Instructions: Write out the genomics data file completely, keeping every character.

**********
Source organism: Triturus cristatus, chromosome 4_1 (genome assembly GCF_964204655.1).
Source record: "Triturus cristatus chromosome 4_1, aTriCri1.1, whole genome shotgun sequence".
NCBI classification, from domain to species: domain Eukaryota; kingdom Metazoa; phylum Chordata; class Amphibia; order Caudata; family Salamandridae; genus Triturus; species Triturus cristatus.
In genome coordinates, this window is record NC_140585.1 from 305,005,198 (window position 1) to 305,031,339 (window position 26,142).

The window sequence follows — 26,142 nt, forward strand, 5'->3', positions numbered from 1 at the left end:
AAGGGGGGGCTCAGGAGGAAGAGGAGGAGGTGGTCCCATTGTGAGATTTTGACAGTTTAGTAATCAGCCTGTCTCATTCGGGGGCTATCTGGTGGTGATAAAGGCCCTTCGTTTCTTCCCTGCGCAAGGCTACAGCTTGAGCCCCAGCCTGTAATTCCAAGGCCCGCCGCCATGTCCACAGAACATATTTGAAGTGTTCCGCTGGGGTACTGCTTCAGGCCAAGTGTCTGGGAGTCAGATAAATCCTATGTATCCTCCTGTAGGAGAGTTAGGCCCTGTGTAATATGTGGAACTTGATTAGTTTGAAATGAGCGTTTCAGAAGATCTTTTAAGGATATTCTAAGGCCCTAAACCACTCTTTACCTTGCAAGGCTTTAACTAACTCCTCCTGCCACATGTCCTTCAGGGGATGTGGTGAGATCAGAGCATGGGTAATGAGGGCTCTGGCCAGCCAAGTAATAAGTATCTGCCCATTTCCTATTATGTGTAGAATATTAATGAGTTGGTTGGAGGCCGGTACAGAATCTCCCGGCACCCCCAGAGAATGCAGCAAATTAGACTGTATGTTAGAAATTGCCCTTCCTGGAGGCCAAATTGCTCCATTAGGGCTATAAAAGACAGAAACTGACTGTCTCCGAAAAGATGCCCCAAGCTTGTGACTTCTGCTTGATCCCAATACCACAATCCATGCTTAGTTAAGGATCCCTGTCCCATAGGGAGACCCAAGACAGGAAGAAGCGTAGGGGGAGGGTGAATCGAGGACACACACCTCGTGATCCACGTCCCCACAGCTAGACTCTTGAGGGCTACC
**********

Source organism: Triturus cristatus, chromosome 4_1 (genome assembly GCF_964204655.1).
Source record: "Triturus cristatus chromosome 4_1, aTriCri1.1, whole genome shotgun sequence".
NCBI classification, from domain to species: domain Eukaryota; kingdom Metazoa; phylum Chordata; class Amphibia; order Caudata; family Salamandridae; genus Triturus; species Triturus cristatus.
In genome coordinates, this window is record NC_140585.1 from 305,005,198 (window position 1) to 305,031,339 (window position 26,142).

The window sequence follows — 26,142 nt, forward strand, 5'->3', positions numbered from 1 at the left end:
AAGGGGGGGCTCAGGAGGAAGAGGAGGAGGTGGTCCCATTGTGAGATTTTGACAGTTTAGTAATCAGCCTGTCTCATTCGGGGGCTATCTGGTGGTGATAAAGGCCCTTCGTTTCTTCCCTGCGCAAGGCTACAGCTTGAGCCCCAGCCTGTAATTCCAAGGCCCGCCGCCATGTCCACAGAACATATTTGAAGTGTTCCGCTGGGGTACTGCTTCAGGCCAAGTGTCTGGGAGTCAGATAAATCCTATGTATCCTCCTGTAGGAGAGTTAGGCCCTGTGTAATATGTGGAACTTGATTAGTTTGAAATGAGCGTTTCAGAAGATCTTTTAAGGATATTCTAAGGCCCTAAACCACTCTTTACCTTGCAAGGCTTTAACTAACTCCTCCTGCCACATGTCCTTCAGGGGATGTGGTGAGATCAGAGCATGGGTAATGAGGGCTCTGGCCAGCCAAGTAATAAGTATCTGCCCATTTCCTATTATGTGTAGAATATTAATGAGTTGGTTGGAGGCCGGTACAGAATCTCCCGGCACCCCCAGAGAATGCAGCAAATTAGACTGTATGTTAGAAATTGCCCTTCCTGGAGGCCAAATTGCTCCATTAGGGCTATAAAAGACAGAAACTGACTGTCTCCGAAAAGATGCCCCAAGCTTGTGACTTCTGCTTGATCCCAATACCACAATCCATGCTTAGTTAAGGATCCCTGTCCCATAGGGAGACCCAAGACAGGAAGAAGCGTAGGGGGAGGGTGAATCGAGGACACACACCTCGTGATCCACGTCCCCACAGCTAGACTCTTGAGGGCTACC